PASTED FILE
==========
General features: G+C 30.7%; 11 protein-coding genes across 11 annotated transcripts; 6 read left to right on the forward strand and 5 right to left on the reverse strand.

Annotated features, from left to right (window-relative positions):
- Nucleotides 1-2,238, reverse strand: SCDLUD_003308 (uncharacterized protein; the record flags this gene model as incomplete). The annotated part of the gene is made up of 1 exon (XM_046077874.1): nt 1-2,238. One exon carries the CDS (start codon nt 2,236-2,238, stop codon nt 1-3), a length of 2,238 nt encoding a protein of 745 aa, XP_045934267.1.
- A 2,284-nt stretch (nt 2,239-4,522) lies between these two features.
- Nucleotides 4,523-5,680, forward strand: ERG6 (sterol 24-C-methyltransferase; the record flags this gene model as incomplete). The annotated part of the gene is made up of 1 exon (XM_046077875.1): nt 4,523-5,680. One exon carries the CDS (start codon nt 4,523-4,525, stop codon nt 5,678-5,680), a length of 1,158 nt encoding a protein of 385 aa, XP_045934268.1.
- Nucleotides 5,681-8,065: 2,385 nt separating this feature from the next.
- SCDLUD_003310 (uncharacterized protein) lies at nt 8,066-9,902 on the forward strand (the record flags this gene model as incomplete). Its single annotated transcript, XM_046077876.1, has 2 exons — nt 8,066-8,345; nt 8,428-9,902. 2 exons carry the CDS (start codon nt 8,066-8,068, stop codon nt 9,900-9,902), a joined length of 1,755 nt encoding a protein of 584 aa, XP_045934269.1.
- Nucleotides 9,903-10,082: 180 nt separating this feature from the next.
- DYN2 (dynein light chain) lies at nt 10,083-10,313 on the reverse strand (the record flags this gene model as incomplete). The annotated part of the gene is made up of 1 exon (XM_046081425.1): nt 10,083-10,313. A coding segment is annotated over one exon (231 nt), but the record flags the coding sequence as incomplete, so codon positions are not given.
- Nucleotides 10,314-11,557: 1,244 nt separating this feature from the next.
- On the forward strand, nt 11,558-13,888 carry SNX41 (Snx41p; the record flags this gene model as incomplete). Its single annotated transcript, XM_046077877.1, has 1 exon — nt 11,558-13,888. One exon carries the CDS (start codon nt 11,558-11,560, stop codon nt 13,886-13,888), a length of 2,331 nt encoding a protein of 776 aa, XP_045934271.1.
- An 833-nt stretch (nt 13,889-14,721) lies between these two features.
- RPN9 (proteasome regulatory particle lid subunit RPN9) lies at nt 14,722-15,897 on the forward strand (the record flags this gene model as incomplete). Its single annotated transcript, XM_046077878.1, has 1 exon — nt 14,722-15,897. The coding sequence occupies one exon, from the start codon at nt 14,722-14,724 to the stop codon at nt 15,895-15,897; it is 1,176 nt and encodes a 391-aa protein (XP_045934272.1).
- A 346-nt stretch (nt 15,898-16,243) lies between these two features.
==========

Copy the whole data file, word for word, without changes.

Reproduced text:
General features: G+C 30.7%; 11 protein-coding genes across 11 annotated transcripts; 6 read left to right on the forward strand and 5 right to left on the reverse strand.

Annotated features, from left to right (window-relative positions):
- Nucleotides 1-2,238, reverse strand: SCDLUD_003308 (uncharacterized protein; the record flags this gene model as incomplete). The annotated part of the gene is made up of 1 exon (XM_046077874.1): nt 1-2,238. One exon carries the CDS (start codon nt 2,236-2,238, stop codon nt 1-3), a length of 2,238 nt encoding a protein of 745 aa, XP_045934267.1.
- A 2,284-nt stretch (nt 2,239-4,522) lies between these two features.
- Nucleotides 4,523-5,680, forward strand: ERG6 (sterol 24-C-methyltransferase; the record flags this gene model as incomplete). The annotated part of the gene is made up of 1 exon (XM_046077875.1): nt 4,523-5,680. One exon carries the CDS (start codon nt 4,523-4,525, stop codon nt 5,678-5,680), a length of 1,158 nt encoding a protein of 385 aa, XP_045934268.1.
- Nucleotides 5,681-8,065: 2,385 nt separating this feature from the next.
- SCDLUD_003310 (uncharacterized protein) lies at nt 8,066-9,902 on the forward strand (the record flags this gene model as incomplete). Its single annotated transcript, XM_046077876.1, has 2 exons — nt 8,066-8,345; nt 8,428-9,902. 2 exons carry the CDS (start codon nt 8,066-8,068, stop codon nt 9,900-9,902), a joined length of 1,755 nt encoding a protein of 584 aa, XP_045934269.1.
- Nucleotides 9,903-10,082: 180 nt separating this feature from the next.
- DYN2 (dynein light chain) lies at nt 10,083-10,313 on the reverse strand (the record flags this gene model as incomplete). The annotated part of the gene is made up of 1 exon (XM_046081425.1): nt 10,083-10,313. A coding segment is annotated over one exon (231 nt), but the record flags the coding sequence as incomplete, so codon positions are not given.
- Nucleotides 10,314-11,557: 1,244 nt separating this feature from the next.
- On the forward strand, nt 11,558-13,888 carry SNX41 (Snx41p; the record flags this gene model as incomplete). Its single annotated transcript, XM_046077877.1, has 1 exon — nt 11,558-13,888. One exon carries the CDS (start codon nt 11,558-11,560, stop codon nt 13,886-13,888), a length of 2,331 nt encoding a protein of 776 aa, XP_045934271.1.
- An 833-nt stretch (nt 13,889-14,721) lies between these two features.
- RPN9 (proteasome regulatory particle lid subunit RPN9) lies at nt 14,722-15,897 on the forward strand (the record flags this gene model as incomplete). Its single annotated transcript, XM_046077878.1, has 1 exon — nt 14,722-15,897. The coding sequence occupies one exon, from the start codon at nt 14,722-14,724 to the stop codon at nt 15,895-15,897; it is 1,176 nt and encodes a 391-aa protein (XP_045934272.1).
- A 346-nt stretch (nt 15,898-16,243) lies between these two features.